Convertible Eb Cornet by F.G. Kaiser
This highly unusual Eb cornet from the collection of Kevin Boles, was made or supplied by Franz (Frank) G. Kaiser of Cincinnati, Ohio. It was probably made between 1857 and 1859, based on Kaiser's listing in city directories. Most often, when an obscure signature is found on a brass instrument, it is that of a dealer or importer. There are several cornets now known with the unique valve mechanism design seen here, all originating in Cincinnati, making it seem more likely that there was a shop making these in that city. These are variously signed "E.E. Teltow", "C.W. Kohler" and "F.G. Kaiser", all immigrants from eastern Germany and likely connected to the brass instrument industry there.
It appears to be of high quality construction and retains its original mouthpipe shank and mouthpiece. The valve bore measures .428" and the bell rim diameter is 4". Overall length with mouthpipe shank removed is 12" with the bell front and 20 3/4" with the bell to the back.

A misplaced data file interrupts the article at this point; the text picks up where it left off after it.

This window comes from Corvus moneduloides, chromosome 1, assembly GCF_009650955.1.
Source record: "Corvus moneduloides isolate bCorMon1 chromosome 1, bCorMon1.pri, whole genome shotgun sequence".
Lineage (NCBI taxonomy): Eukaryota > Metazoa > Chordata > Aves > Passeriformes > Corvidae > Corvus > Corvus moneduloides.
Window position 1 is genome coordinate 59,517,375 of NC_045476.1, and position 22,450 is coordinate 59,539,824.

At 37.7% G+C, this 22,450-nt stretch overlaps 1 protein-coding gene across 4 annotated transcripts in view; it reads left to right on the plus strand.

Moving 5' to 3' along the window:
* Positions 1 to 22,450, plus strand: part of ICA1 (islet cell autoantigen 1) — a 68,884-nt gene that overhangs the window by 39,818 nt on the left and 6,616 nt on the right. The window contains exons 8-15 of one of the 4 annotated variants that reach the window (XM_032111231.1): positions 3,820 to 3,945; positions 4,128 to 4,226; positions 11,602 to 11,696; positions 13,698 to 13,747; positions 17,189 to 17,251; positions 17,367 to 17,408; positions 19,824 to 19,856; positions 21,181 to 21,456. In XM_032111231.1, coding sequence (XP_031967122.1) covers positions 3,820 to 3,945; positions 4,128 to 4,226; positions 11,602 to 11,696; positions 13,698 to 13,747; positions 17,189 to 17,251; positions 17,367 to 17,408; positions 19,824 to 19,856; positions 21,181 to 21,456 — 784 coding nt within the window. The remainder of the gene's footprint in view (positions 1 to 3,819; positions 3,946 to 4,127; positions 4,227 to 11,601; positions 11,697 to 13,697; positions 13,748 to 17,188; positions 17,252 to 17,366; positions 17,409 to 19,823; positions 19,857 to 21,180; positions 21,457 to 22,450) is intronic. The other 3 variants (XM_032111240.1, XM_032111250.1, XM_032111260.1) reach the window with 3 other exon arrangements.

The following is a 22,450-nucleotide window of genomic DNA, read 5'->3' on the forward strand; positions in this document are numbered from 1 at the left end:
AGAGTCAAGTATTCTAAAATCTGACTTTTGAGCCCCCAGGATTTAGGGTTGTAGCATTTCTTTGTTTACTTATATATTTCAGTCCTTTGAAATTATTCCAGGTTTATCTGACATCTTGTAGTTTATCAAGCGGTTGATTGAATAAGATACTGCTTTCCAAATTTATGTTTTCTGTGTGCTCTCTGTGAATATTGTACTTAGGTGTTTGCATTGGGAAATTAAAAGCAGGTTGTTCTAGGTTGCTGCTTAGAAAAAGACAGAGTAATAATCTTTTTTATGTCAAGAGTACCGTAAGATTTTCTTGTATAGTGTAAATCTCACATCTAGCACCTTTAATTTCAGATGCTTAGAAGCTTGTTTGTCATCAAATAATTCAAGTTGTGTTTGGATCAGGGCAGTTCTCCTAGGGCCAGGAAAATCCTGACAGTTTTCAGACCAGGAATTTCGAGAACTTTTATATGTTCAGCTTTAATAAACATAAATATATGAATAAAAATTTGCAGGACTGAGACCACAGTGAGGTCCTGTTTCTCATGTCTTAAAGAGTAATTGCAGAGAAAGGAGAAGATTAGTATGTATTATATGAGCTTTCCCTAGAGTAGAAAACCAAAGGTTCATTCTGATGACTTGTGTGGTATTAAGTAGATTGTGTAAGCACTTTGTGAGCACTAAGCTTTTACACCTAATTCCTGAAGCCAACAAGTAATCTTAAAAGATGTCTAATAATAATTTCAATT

In the 1850 and early 1860s, there was some demand, in the US, for brass instruments that were easily convertible between bell front, or bell upright to bell over the shoulder. In this way the band could easily adapt to the situation in which they were required: marching in front of troops, putting on a concert or playing for the dancers at a ball. In most cases, the bell section or portion of it was detachable and a section of a different shape was supplied as seen on a very rare valve bugle by D.C. Hall featured on this site. Larger instruments would generally have mouthpipes that either interchange or swivel to change the direction of the bell. Colt's Armory Band was famously supplied with a complete set of convertible instruments made by Graves & Co. While somewhat delicate, the design of this cornet eliminates the expense of a second bell section.